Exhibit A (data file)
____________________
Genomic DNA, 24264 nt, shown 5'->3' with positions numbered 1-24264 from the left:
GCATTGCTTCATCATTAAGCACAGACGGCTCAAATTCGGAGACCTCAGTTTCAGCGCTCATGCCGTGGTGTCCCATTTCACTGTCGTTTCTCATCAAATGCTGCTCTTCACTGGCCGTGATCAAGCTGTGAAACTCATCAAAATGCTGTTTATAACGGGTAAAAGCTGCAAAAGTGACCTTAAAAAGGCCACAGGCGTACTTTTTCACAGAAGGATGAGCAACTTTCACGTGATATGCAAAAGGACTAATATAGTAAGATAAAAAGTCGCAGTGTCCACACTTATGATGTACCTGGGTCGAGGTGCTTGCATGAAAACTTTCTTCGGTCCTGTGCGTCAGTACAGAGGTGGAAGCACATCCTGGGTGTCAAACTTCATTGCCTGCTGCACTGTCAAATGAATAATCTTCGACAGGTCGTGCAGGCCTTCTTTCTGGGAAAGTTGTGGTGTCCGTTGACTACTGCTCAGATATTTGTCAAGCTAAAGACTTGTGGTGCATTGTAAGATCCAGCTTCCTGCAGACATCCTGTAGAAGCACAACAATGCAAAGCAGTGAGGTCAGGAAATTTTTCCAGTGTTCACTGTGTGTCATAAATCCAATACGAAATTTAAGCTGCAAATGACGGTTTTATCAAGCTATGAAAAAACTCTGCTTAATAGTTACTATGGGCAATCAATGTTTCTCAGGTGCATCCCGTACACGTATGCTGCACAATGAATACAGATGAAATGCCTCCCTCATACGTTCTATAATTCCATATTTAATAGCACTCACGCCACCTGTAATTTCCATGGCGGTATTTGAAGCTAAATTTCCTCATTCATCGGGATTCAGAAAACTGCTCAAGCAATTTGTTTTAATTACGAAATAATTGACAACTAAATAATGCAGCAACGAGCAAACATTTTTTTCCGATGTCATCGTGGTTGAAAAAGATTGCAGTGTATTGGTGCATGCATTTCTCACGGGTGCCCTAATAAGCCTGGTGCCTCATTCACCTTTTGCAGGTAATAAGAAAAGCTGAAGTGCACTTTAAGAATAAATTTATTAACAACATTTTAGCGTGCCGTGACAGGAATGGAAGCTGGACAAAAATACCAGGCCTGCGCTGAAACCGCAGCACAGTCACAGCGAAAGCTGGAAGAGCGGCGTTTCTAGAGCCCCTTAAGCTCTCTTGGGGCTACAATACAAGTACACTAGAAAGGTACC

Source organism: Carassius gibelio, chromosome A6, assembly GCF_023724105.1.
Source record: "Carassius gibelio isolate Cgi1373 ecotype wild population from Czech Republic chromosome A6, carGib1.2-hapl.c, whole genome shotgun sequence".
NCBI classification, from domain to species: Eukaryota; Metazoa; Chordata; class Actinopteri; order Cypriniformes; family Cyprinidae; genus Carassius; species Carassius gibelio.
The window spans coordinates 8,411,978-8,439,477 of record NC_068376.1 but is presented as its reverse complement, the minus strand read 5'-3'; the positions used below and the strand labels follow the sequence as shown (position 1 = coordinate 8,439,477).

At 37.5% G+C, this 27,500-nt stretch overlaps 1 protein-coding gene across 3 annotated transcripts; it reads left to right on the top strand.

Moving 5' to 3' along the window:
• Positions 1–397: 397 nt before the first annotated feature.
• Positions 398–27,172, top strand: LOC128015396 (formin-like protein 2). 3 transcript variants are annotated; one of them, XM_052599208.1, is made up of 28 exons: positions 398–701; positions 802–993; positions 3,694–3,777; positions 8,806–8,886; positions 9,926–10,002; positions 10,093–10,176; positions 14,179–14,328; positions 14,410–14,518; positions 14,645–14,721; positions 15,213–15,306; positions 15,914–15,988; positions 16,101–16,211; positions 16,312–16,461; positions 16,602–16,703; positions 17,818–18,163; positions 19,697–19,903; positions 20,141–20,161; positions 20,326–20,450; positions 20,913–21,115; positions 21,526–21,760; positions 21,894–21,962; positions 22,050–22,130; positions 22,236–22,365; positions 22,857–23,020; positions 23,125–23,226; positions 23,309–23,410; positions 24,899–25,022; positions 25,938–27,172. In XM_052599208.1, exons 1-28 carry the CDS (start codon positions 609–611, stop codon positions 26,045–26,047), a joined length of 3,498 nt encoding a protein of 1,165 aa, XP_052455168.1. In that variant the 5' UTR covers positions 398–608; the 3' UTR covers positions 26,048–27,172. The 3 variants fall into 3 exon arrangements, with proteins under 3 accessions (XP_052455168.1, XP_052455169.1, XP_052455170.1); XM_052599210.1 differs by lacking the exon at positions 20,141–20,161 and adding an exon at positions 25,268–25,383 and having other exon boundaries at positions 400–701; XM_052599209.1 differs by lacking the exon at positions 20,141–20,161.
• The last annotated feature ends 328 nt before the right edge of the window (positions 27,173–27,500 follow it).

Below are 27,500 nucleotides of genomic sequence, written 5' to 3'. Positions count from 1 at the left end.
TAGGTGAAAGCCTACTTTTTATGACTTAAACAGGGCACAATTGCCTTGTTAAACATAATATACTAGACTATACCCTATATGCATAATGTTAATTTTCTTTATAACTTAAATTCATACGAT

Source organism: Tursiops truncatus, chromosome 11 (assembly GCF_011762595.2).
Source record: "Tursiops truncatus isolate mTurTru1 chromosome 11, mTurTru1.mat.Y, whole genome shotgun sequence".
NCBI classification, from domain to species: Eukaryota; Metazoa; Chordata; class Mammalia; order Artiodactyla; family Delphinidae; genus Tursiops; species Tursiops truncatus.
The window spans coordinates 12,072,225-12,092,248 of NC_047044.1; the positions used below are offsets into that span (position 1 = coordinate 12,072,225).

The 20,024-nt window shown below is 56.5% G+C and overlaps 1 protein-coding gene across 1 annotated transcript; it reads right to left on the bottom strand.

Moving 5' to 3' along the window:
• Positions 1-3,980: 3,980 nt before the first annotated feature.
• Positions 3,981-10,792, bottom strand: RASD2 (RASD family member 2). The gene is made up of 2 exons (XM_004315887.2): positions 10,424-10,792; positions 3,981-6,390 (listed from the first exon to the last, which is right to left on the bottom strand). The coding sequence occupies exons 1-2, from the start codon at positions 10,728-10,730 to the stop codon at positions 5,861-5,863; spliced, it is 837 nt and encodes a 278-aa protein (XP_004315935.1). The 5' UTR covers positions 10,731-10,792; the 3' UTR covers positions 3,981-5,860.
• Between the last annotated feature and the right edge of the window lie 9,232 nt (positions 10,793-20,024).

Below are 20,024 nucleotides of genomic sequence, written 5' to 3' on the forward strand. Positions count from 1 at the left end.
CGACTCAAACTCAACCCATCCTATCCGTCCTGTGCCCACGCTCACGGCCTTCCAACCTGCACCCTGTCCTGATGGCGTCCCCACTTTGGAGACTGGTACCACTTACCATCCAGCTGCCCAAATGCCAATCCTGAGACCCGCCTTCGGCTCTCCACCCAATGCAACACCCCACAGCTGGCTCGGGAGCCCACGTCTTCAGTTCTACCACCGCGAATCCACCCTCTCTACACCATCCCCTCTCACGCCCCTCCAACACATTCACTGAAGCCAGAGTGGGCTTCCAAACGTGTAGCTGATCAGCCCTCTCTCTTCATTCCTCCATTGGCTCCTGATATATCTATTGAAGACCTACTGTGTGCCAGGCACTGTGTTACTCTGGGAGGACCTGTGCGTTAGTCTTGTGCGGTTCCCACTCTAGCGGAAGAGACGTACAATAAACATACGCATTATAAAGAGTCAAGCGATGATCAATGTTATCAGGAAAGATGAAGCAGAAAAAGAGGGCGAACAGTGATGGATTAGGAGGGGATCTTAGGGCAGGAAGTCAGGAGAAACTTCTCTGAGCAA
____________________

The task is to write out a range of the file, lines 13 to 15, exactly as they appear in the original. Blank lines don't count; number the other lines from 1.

TAGGTGAAAGCCTACTTTTTATGACTTAAACAGGGCACAATTGCCTTGTTAAACATAATATACTAGACTATACCCTATATGCATAATGTTAATTTTCTTTATAACTTAAATTCATACGAT

Source organism: Tursiops truncatus, chromosome 11 (assembly GCF_011762595.2).
Source record: "Tursiops truncatus isolate mTurTru1 chromosome 11, mTurTru1.mat.Y, whole genome shotgun sequence".